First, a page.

I had a particularly joyous Broadway evening last week when I the joined the New York casts from two current productions directed by Casey Nicholaw (ALADDIN & BOOK OF MORMON) on their night off, at the premiere of a third, THE PROM in previews at the Longacre Theatre, 44th Street.
This hilarious new show couldn’t be more pertinent to these troubled times and is both a celebration of Broadway and a moving account of how much prejudice LGBT teenagers face in small town America.
It opens with four self-centred New York stars reeling from reviews of their disastrous opening night suggesting their narcissism is a big turn off for audiences and critics. They decide to publicly align themselves to a good cause to improve their profile and cynically conclude that supporting a lesbian in Indiana who’s been banned from the school prom could be an easy option.
Cut to Indiana and we see how desperately isolated and miserable this young woman is. Just hoping life will quieten down, the last thing she wants is a bunch of Broadway attention seekers making matters worse.
Much hilarity ensues when the exuberant world of showbiz clashes with uptight small town morality.
Brooks Ashmanskas is gloriously camp as a New York leading man who can make any one liner or even a toss of the head irresistibly funny. Beth Leavel plays a diva who takes every opportunity to show everyone how she can stop a show with her incredible belt voice but struggles when she’s not the centre of attention, Christopher Sieber is a strutting, vain thespian who’s fond of reminding everyone he studied at Julliard and overestimates his charisma.
The three bicker and banter throughout, keeping the otherwise tragic tale bouncing along and the inevitable happy ending from being too mawkish.
In contrast Caitlin Kinnunen brings an irresistible quiet sincerity and dignity to the girl they try to help and the song she sings to her girlfriend “Dance with you” is destined to become a show-tune standard.
I was impressed with how everyone keeps the enemy town-folk sincere and Courtney Collins is given lots of stage time to put across her character’s opposing point of view as chair of the PTA, a role that could have so easily been a caricatured villain.
Turn on the news and you’ll see how deeply fractured the U.S.A currently is with its big city liberal intelligentsia worlds away from the baying disenfranchised at Trump rallies. This musical has the two sides of schizophrenic America collide head on and plays it for laughs, mocking, but not patronising either tribe in the smart, witty compassionate script by the author of THE DROWSY CHAPERONE, Bob Martin writing with clever lyricist Chad Beguelin.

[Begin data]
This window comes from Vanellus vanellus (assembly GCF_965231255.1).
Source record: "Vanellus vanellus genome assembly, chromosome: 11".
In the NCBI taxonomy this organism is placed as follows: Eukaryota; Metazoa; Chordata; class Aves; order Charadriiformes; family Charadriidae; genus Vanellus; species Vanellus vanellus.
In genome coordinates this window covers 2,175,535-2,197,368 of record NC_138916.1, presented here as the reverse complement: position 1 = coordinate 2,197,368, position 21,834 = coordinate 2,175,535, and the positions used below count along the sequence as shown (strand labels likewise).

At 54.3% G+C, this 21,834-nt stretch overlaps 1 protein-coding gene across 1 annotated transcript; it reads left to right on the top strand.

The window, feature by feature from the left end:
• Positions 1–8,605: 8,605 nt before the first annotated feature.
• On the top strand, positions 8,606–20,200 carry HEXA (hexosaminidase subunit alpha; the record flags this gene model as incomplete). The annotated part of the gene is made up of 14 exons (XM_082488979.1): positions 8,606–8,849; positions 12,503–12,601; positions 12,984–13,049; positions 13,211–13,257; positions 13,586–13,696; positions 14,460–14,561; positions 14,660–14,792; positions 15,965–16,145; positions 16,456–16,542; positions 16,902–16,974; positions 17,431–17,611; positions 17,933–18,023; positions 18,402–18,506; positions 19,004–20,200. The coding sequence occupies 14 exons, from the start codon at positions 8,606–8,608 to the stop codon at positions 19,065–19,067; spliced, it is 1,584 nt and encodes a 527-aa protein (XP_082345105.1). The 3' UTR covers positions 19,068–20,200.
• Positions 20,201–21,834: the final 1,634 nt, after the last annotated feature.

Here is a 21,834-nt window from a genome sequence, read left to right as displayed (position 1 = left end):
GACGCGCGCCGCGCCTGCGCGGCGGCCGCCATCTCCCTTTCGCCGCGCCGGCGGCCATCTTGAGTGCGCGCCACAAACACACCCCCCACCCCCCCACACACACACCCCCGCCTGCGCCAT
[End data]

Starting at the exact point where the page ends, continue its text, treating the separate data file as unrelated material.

The music by Matthew Sklar serves both worlds admirably whilst Casey Nicholaw, true to form, bolts big Broadway dance moments on to proceedings when ever he can.
The only criticism one could make is that the show doesn’t know what to do about Trump. Based on a real life incident from before his presidency it’s not clear when the musical is set. There’s a reference of Trump clogging up social media and characters carry up-to-the-minute mobile phones but also wear costumes from the late 1980s. My guess is they’re trying for a no-mans-land aesthetic that we can choose to date as we like.
The trouble is that Trump’s such a presence in all our thinking that he can’t just be mentioned in passing. He is the root of social division in today’s America so to sideline him makes it feel like there’s something missing and unaddressed at the heart of the musical.
One of things I loved about the evening was how many effeminate male teenagers there were loving the show. The type of guys who a few decades ago would have been bullied and ostracised were glowing with the chance to be unashamed, celebrated and fabulous amidst their couturiers of adoring class mates, taking selfies in the interval against the camp glittery back drops provided in the foyer for this purpose.
London and New York Theatre is buckling under the weight of so many current musicals about troubled teens winning the approval of their communities, such as the UK bound DEAR EVAN HANSEN, our own EVERYBODY’S TALKING ABOUT JAMIE and the forth coming BOY IN THE DRESS at the RSC and Styles and Drew’s BECOMING NANCY, in development in New York. We’re reaching saturation point but it’s wonderful to think how empowering these shows must be to any sexually or gender conflicted youngster.
Shows and showtunes have always been an escape for gay teenagers. Come on Tump and Teressa May, change their lives, buy them all a ticket to a musical like THE PROM and make them feel loved.